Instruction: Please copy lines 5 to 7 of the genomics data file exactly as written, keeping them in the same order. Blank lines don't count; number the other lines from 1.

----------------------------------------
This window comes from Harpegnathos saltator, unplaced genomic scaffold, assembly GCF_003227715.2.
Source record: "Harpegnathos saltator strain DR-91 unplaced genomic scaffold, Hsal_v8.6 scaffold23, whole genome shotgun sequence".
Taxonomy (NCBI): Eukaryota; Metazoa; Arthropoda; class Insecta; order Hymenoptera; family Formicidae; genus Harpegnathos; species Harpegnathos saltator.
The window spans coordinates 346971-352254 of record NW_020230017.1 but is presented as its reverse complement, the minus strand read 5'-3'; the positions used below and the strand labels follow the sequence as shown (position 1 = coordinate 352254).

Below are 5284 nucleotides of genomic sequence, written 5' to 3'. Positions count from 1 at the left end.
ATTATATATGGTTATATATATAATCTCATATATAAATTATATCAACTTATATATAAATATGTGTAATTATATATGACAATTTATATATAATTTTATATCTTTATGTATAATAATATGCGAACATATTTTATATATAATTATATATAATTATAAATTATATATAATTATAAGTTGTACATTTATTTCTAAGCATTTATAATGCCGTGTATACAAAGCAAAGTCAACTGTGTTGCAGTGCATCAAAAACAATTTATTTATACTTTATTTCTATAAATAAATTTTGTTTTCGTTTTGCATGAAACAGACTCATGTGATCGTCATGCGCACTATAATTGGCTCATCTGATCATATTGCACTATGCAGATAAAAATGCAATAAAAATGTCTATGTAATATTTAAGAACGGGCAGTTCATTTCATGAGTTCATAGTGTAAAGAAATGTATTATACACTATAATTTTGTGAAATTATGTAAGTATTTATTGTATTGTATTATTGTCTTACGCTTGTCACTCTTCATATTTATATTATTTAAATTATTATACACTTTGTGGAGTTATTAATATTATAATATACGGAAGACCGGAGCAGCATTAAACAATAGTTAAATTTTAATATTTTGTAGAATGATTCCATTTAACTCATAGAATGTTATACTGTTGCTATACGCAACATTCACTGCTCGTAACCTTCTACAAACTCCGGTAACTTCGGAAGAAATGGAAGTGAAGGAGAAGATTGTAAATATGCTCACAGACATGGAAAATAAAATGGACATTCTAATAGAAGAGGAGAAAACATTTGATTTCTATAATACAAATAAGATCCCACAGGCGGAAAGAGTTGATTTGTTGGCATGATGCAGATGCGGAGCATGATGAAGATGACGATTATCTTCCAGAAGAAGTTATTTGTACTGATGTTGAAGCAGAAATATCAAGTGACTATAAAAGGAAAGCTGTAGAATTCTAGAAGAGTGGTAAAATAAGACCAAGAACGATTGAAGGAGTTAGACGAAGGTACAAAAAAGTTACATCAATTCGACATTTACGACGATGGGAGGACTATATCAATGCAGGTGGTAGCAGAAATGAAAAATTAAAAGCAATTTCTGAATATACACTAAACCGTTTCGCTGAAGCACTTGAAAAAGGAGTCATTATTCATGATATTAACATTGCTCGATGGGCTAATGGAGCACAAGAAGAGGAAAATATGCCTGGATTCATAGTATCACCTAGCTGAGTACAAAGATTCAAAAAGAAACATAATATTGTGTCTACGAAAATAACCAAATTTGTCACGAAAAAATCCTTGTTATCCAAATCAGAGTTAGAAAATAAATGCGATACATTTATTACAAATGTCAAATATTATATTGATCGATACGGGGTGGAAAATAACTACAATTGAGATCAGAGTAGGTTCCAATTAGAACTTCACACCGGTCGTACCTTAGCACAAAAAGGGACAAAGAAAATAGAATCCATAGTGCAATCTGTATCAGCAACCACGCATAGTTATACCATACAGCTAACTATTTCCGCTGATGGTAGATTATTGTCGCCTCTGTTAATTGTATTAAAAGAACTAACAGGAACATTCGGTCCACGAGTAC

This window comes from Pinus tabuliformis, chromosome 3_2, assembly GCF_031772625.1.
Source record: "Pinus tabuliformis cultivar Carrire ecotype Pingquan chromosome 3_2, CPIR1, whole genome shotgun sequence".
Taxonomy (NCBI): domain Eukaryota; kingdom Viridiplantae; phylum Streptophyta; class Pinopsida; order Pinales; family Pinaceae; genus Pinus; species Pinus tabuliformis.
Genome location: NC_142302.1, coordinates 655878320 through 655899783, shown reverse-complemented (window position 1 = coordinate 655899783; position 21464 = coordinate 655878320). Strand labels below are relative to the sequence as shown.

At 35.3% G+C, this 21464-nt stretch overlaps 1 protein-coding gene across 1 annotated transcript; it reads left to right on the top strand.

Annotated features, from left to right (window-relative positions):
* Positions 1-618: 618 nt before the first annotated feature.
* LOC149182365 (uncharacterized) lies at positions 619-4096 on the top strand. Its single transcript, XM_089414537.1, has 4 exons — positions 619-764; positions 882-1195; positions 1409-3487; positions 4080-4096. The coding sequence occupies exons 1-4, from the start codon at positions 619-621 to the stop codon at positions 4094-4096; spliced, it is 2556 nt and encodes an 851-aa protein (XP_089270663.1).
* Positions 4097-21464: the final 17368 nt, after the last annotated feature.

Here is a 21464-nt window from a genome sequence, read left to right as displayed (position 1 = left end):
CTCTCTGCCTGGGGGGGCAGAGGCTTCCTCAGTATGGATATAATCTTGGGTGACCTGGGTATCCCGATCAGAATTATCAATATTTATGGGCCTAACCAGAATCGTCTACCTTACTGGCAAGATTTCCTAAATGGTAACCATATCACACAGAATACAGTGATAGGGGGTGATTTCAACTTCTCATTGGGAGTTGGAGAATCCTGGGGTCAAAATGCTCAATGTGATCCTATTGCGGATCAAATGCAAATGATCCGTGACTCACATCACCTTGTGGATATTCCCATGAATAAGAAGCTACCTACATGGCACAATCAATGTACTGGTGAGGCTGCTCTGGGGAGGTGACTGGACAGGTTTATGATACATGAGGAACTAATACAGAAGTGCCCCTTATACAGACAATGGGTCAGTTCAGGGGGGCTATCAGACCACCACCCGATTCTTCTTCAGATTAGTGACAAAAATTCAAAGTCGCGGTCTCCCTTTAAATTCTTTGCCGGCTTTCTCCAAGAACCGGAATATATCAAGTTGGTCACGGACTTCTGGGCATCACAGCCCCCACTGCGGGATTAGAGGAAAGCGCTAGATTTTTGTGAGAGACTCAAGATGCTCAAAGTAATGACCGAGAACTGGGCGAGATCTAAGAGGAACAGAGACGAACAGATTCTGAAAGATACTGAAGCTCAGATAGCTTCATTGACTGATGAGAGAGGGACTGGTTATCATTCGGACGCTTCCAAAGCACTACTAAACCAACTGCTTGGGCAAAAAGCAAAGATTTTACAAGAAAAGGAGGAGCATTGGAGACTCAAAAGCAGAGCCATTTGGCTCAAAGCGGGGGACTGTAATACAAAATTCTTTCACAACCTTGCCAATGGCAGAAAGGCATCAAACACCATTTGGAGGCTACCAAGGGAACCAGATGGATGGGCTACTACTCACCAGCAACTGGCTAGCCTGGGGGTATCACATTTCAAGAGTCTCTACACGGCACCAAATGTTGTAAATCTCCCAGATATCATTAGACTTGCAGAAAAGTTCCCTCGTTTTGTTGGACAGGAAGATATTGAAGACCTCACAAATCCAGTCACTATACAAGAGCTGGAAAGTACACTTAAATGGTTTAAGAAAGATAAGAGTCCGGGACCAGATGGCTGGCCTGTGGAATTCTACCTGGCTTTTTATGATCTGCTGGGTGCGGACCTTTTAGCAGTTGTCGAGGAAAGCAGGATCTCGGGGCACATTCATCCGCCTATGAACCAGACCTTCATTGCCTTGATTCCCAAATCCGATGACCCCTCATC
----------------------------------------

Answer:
Below are 5284 nucleotides of genomic sequence, written 5' to 3'. Positions count from 1 at the left end.
ATTATATATGGTTATATATATAATCTCATATATAAATTATATCAACTTATATATAAATATGTGTAATTATATATGACAATTTATATATAATTTTATATCTTTATGTATAATAATATGCGAACATATTTTATATATAATTATATATAATTATAAATTATATATAATTATAAGTTGTACATTTATTTCTAAGCATTTATAATGCCGTGTATACAAAGCAAAGTCAACTGTGTTGCAGTGCATCAAAAACAATTTATTTATACTTTATTTCTATAAATAAATTTTGTTTTCGTTTTGCATGAAACAGACTCATGTGATCGTCATGCGCACTATAATTGGCTCATCTGATCATATTGCACTATGCAGATAAAAATGCAATAAAAATGTCTATGTAATATTTAAGAACGGGCAGTTCATTTCATGAGTTCATAGTGTAAAGAAATGTATTATACACTATAATTTTGTGAAATTATGTAAGTATTTATTGTATTGTATTATTGTCTTACGCTTGTCACTCTTCATATTTATATTATTTAAATTATTATACACTTTGTGGAGTTATTAATATTATAATATACGGAAGACCGGAGCAGCATTAAACAATAGTTAAATTTTAATATTTTGTAGAATGATTCCATTTAACTCATAGAATGTTATACTGTTGCTATACGCAACATTCACTGCTCGTAACCTTCTACAAACTCCGGTAACTTCGGAAGAAATGGAAGTGAAGGAGAAGATTGTAAATATGCTCACAGACATGGAAAATAAAATGGACATTCTAATAGAAGAGGAGAAAACATTTGATTTCTATAATACAAATAAGATCCCACAGGCGGAAAGAGTTGATTTGTTGGCATGATGCAGATGCGGAGCATGATGAAGATGACGATTATCTTCCAGAAGAAGTTATTTGTACTGATGTTGAAGCAGAAATATCAAGTGACTATAAAAGGAAAGCTGTAGAATTCTAGAAGAGTGGTAAAATAAGACCAAGAACGATTGAAGGAGTTAGACGAAGGTACAAAAAAGTTACATCAATTCGACATTTACGACGATGGGAGGACTATATCAATGCAGGTGGTAGCAGAAATGAAAAATTAAAAGCAATTTCTGAATATACACTAAACCGTTTCGCTGAAGCACTTGAAAAAGGAGTCATTATTCATGATATTAACATTGCTCGATGGGCTAATGGAGCACAAGAAGAGGAAAATATGCCTGGATTCATAGTATCACCTAGCTGAGTACAAAGATTCAAAAAGAAACATAATATTGTGTCTACGAAAATAACCAAATTTGTCACGAAAAAATCCTTGTTATCCAAATCAGAGTTAGAAAATAAATGCGATACATTTATTACAAATGTCAAATATTATATTGATCGATACGGGGTGGAAAATAACTACAATTGAGATCAGAGTAGGTTCCAATTAGAACTTCACACCGGTCGTACCTTAGCACAAAAAGGGACAAAGAAAATAGAATCCATAGTGCAATCTGTATCAGCAACCACGCATAGTTATACCATACAGCTAACTATTTCCGCTGATGGTAGATTATTGTCGCCTCTGTTAATTGTATTAAAAGAACTAACAGGAACATTCGGTCCACGAGTAC

This window comes from Pinus tabuliformis, chromosome 3_2, assembly GCF_031772625.1.